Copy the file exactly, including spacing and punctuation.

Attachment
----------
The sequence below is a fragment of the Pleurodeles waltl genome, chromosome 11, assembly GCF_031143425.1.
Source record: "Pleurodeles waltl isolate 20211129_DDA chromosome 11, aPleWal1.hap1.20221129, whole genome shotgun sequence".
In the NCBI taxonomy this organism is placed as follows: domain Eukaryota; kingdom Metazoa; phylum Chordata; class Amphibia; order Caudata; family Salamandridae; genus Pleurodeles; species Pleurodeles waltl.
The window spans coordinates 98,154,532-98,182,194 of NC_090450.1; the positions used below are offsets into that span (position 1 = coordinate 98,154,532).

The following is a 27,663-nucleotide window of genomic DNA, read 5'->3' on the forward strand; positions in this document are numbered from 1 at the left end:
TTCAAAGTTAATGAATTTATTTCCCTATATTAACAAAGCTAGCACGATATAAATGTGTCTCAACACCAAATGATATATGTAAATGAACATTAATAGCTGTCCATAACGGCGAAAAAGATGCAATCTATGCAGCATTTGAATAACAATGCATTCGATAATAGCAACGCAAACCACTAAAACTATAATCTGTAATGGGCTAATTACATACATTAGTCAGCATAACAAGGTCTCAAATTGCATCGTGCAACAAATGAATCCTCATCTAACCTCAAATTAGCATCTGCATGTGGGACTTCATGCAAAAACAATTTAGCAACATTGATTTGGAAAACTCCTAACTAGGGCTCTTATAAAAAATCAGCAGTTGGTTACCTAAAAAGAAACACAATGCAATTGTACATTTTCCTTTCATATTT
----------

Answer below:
The sequence below is a fragment of the Pleurodeles waltl genome, chromosome 11, assembly GCF_031143425.1.
Source record: "Pleurodeles waltl isolate 20211129_DDA chromosome 11, aPleWal1.hap1.20221129, whole genome shotgun sequence".
In the NCBI taxonomy this organism is placed as follows: domain Eukaryota; kingdom Metazoa; phylum Chordata; class Amphibia; order Caudata; family Salamandridae; genus Pleurodeles; species Pleurodeles waltl.
The window spans coordinates 98,154,532-98,182,194 of NC_090450.1; the positions used below are offsets into that span (position 1 = coordinate 98,154,532).

The following is a 27,663-nucleotide window of genomic DNA, read 5'->3' on the forward strand; positions in this document are numbered from 1 at the left end:
TTCAAAGTTAATGAATTTATTTCCCTATATTAACAAAGCTAGCACGATATAAATGTGTCTCAACACCAAATGATATATGTAAATGAACATTAATAGCTGTCCATAACGGCGAAAAAGATGCAATCTATGCAGCATTTGAATAACAATGCATTCGATAATAGCAACGCAAACCACTAAAACTATAATCTGTAATGGGCTAATTACATACATTAGTCAGCATAACAAGGTCTCAAATTGCATCGTGCAACAAATGAATCCTCATCTAACCTCAAATTAGCATCTGCATGTGGGACTTCATGCAAAAACAATTTAGCAACATTGATTTGGAAAACTCCTAACTAGGGCTCTTATAAAAAATCAGCAGTTGGTTACCTAAAAAGAAACACAATGCAATTGTACATTTTCCTTTCATATTT